Book Review

Selected by Ruth Ellen Kocher as the winner of the Subito Book Prize, Because I Am the Shore I Want to Be the Sea is Renée Ashley’s fifth full-length collection. Comprised entirely of prose poems, Ashley experiments with metaphor to translate life into image and image into life for an ambiguous but deeply satisfying analysis of what it means to be.

Lyrical in composition, the prose poems are paced through language and rhythm rather than punctuation. The author employs occasional colons and em dashes, but these poems express a continuation in thought that omits periods and commas from use. Like life, the prose goes on without pause, urging diction alone to carry the weight of meaning. The result is a sometimes adrenaline-rushed momentum accompanying scattered thoughts and, at other times, a toned down pace to encourage reflection in lines more lulled.

Early in the collection, Ashley’s speaker addresses an overarching narrative theme that weaves in and out of the forty-eight poems: “We are close to listening and these are stories out of what is.” At its heart, Because I Am the Shore I Want to Be the Sea traces life in all its forms, weaknesses, and inconsistencies mirroring both a plain-as-day reality and a pensive surrealism that results from looking closely, microscopically, at everyday actions and objects. The grandiosity of life is at once reveled and mystified in “[essay on observation],” as mid-flight birds and ground-bound animals intermingle during a downpour and signify “A whole world coming down onto the world.” There is too much world to contain, the narrator suggests, and what we see of the world around us is a mere micro-world. For every tangible thing we can know and touch, the poem suggests, there is tenfold that is unknown and untouched.

The collection’s narrator takes turns with micro and macro lenses, examining mass alongside minutiae. This approach is exemplified in “[nothing less than less than nothing]” with its playful but bittersweet look at how one’s “articles” and “things” are found or lost in a heartbeat and how “You have forgotten the words you need to say” or perhaps “the saying of what might really matter of what so surely you will never say at all.” From misplaced keys to breathing in and breathing out, the narrator argues life is simultaneously complex and simple and it is in letting the pieces fall where they may that we have any hope of understanding “A rubric of simplicity.” It is what it is, whatever it may be.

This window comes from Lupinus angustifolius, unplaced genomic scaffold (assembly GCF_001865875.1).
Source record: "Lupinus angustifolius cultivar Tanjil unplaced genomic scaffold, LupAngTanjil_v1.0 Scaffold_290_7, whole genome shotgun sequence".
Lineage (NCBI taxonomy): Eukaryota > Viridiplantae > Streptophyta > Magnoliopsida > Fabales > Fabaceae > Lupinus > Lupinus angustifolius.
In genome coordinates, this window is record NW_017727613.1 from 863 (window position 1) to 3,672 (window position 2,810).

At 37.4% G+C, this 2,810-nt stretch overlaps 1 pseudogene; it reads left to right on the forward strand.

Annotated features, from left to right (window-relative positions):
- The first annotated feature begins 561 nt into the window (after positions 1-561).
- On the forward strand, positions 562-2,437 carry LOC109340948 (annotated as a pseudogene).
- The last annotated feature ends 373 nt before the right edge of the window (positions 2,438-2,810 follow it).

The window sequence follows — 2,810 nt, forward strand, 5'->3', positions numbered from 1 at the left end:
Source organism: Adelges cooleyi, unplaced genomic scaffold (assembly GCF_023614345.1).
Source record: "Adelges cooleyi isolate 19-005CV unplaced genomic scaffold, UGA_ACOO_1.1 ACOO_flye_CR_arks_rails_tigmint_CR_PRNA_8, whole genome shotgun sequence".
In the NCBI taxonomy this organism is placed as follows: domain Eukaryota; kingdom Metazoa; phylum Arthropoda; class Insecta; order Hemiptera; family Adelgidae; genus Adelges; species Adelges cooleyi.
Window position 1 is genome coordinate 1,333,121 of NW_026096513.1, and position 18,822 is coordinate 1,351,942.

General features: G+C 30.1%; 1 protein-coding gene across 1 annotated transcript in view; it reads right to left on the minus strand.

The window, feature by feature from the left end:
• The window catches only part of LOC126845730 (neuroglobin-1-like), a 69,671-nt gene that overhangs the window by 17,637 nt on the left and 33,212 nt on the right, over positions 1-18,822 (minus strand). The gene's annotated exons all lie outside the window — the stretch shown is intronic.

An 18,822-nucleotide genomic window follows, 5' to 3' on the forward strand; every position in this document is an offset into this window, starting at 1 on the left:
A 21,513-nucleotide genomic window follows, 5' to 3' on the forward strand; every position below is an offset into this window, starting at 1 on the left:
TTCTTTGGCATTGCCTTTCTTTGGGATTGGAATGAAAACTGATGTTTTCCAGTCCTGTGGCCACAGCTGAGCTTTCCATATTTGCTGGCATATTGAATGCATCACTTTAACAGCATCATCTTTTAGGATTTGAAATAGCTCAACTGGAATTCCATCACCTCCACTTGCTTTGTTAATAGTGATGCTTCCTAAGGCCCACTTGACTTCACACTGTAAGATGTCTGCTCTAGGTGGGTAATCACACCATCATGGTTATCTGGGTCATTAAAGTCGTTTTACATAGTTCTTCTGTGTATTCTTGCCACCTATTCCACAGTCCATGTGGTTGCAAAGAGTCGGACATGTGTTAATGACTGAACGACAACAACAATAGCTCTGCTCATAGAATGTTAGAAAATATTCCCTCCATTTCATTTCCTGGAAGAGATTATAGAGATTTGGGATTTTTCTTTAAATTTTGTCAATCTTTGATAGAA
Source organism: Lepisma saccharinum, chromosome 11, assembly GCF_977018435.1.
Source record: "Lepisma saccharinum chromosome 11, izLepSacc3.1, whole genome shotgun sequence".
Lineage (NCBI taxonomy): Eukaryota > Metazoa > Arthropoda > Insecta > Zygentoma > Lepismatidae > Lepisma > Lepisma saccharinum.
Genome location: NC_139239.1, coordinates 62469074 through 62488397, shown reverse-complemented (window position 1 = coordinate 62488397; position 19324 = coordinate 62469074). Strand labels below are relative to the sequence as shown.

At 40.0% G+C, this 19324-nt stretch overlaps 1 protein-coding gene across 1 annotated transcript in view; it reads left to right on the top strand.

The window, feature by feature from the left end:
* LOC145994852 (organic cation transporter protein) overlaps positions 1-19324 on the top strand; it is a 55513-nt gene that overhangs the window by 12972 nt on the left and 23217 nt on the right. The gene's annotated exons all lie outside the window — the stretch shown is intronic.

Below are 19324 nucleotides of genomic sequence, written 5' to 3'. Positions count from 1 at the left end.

Most poems in this collection are neatly packaged in less than half a page of tight block prose, but the title poem is a five-part series spaced evenly across five pages. The series opens up by focusing on the frustration of “wanting to be what you cannot—except by extension—and the bearing of those secrets so immeasurable not even an ocean can conceal them.” It is the pain of human limitation that this first piece of the series focuses on before transitioning into a dreamlike sequence where the narrator addresses how the “world is encoded indelible with lonely and sorry with no with please with no that never happened.” Here, the perceivable and inconceivable align in an abstract image that is both open to interpretation and precisely expressive at the same time.

Another series poem, “[experience],” presents nine brief pieces within immediate succession of one another and, combined with the staccato rhythm of diction, results in a lively syntax: “You stuff envelopes You sit kids You hate kids Your tongue’s stuck to your lip.” In this poem, the speaker lays out one mundane job after another, from flipping burgers to working retail during the holidays; the content and syntactical droning work together to bring to life the experience of ordinary jobs and their necessity in earning one’s keep.

Whether contemplating the numbing minutiae of how to pay the bills or the grandiosity of the universe and “that stuff about death,” Renée Ashley offers concrete and vivid language to accentuate and contain the abstract. Big images become small and tiny specks enlarge for a sensory interplay that is fresh and surprising. Memory, experience, and perception are all challenged while opening up the purpose of each for further inspection. No thought is secure in this collection. There is no certainty in any single thing. The naming and renaming of life’s familiarity widens the interpretative path: “Let’s call the heart a stone No we’ve used up heart and stone… So vessel it is and it breaks.” In life there is movement and the poet encourages flexible footing on insecure ground through the willingness to adapt and weather storms, as expressed in this memorable and hypnotizing collection.

Published 6/30/2014

About the Reviewer

Lori A. May writes across the genres and drinks copious amounts of coffee. Her writing has appeared in Brevity and The Atlantic, and her sixth book, The Write Crowd: Literary Citizenship & the Writing Life, is forthcoming from Bloomsbury in December 2014. She lives online at